This is likely very significant news for anyone running Linux, especially if they want to game on a distribution of the open-source operating system. Valve has announced Proton, a derivative of Wine that will allow the Linux version of the Steam client to run some Windows games. In theory this could support a great many games, but as this feature is only in beta, Valve has a whitelist of supported games, which you can see at the source link. It is possible to disable the whitelist from within the beta Steam client though, for those wanting to take a chance.
Some of you may be wondering how Valve has achieved this, especially as DirectX is limited to the Windows operating system. Wine is a compatibility layer that succeeds in getting many Windows applications to run on other operating systems by translating Windows API calls to POSIX calls these other OSes can understand. Proton, being based on Wine, will be similar in behavior, and Valve has been working on improving Wine for some time. To address Direct3D calls, DXVK is used, which is a translation layer that similarly translates the DirectX API calls to Vulkan, which can run on other operating systems, including Linux. (It can also run on Windows and I have seen some people try it, to get DX11 games running in Vulkan.) For DX12 API calls, VKD3D is used to translate the calls to work with Vulkan.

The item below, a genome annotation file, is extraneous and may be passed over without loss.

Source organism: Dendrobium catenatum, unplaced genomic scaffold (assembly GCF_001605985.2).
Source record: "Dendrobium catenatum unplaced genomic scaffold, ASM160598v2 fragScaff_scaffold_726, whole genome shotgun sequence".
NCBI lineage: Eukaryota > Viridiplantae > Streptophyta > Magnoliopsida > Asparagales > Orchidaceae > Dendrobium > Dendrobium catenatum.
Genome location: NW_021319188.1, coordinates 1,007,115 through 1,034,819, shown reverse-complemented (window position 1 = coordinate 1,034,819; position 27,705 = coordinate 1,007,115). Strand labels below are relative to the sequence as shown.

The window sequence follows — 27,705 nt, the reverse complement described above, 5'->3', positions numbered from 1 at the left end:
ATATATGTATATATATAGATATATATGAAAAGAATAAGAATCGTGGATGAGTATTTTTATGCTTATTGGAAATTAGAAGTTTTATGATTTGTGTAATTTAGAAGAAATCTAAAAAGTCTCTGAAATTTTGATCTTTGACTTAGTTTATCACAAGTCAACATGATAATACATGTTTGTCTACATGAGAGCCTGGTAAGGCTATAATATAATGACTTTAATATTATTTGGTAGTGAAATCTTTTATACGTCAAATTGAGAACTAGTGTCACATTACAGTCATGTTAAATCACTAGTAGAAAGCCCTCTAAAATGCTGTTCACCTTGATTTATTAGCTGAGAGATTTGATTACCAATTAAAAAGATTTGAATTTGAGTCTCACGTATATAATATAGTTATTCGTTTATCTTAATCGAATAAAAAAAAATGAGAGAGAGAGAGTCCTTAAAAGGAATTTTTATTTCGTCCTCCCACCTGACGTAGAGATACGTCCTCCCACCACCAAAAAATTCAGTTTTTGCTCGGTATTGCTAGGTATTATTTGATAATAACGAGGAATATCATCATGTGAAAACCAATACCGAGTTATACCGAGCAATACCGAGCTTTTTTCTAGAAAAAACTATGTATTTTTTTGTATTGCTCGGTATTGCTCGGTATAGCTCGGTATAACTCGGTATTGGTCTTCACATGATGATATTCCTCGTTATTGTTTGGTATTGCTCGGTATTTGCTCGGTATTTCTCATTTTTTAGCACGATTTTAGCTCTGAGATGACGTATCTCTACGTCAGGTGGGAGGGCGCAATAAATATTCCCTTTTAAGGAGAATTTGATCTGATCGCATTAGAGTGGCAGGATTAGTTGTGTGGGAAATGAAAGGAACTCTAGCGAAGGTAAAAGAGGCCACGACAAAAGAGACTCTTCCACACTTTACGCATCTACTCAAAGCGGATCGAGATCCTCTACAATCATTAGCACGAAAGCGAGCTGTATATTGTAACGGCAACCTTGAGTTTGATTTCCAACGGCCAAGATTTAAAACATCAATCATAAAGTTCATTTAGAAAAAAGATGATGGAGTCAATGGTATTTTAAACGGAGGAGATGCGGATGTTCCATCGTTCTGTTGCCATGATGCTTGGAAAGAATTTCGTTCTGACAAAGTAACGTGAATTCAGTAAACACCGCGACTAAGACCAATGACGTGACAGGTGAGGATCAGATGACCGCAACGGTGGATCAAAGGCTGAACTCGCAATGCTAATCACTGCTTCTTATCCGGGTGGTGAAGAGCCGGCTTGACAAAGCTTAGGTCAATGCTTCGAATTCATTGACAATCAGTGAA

As this is currently in beta, we will not see the currently whitelisted games marked, as part of Steam Play, as support Linux. Additionally, if you try it out and run into problems, if they are Linux-specific, you will be directed to Steam for support. However, Valve is only whitelisting games it has tested and found the experience to be identical, except for a change in performance. For anyone wondering about macOS support, there are currently no plans to bring this functionality there, even though Wine and Proton can both work on the operating system.
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